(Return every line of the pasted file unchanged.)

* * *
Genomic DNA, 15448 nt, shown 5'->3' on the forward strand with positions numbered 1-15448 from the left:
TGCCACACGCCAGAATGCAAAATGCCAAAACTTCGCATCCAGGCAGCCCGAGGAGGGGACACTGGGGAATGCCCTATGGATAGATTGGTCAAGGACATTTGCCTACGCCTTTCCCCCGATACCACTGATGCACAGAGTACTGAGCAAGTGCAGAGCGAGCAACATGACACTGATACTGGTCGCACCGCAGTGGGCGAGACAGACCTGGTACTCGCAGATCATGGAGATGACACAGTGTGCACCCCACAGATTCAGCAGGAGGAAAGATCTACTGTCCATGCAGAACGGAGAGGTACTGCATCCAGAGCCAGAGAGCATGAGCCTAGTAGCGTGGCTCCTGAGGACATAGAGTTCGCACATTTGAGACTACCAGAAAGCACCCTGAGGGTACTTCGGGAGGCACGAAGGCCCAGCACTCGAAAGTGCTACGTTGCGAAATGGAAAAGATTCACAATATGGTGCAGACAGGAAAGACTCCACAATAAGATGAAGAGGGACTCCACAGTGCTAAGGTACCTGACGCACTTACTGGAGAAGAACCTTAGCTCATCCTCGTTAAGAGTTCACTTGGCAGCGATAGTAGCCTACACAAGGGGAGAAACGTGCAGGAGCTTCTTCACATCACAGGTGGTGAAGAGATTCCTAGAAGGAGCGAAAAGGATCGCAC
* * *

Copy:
Genomic DNA, 15448 nt, shown 5'->3' on the forward strand with positions numbered 1-15448 from the left:
TGCCACACGCCAGAATGCAAAATGCCAAAACTTCGCATCCAGGCAGCCCGAGGAGGGGACACTGGGGAATGCCCTATGGATAGATTGGTCAAGGACATTTGCCTACGCCTTTCCCCCGATACCACTGATGCACAGAGTACTGAGCAAGTGCAGAGCGAGCAACATGACACTGATACTGGTCGCACCGCAGTGGGCGAGACAGACCTGGTACTCGCAGATCATGGAGATGACACAGTGTGCACCCCACAGATTCAGCAGGAGGAAAGATCTACTGTCCATGCAGAACGGAGAGGTACTGCATCCAGAGCCAGAGAGCATGAGCCTAGTAGCGTGGCTCCTGAGGACATAGAGTTCGCACATTTGAGACTACCAGAAAGCACCCTGAGGGTACTTCGGGAGGCACGAAGGCCCAGCACTCGAAAGTGCTACGTTGCGAAATGGAAAAGATTCACAATATGGTGCAGACAGGAAAGACTCCACAATAAGATGAAGAGGGACTCCACAGTGCTAAGGTACCTGACGCACTTACTGGAGAAGAACCTTAGCTCATCCTCGTTAAGAGTTCACTTGGCAGCGATAGTAGCCTACACAAGGGGAGAAACGTGCAGGAGCTTCTTCACATCACAGGTGGTGAAGAGATTCCTAGAAGGAGCGAAAAGGATCGCAC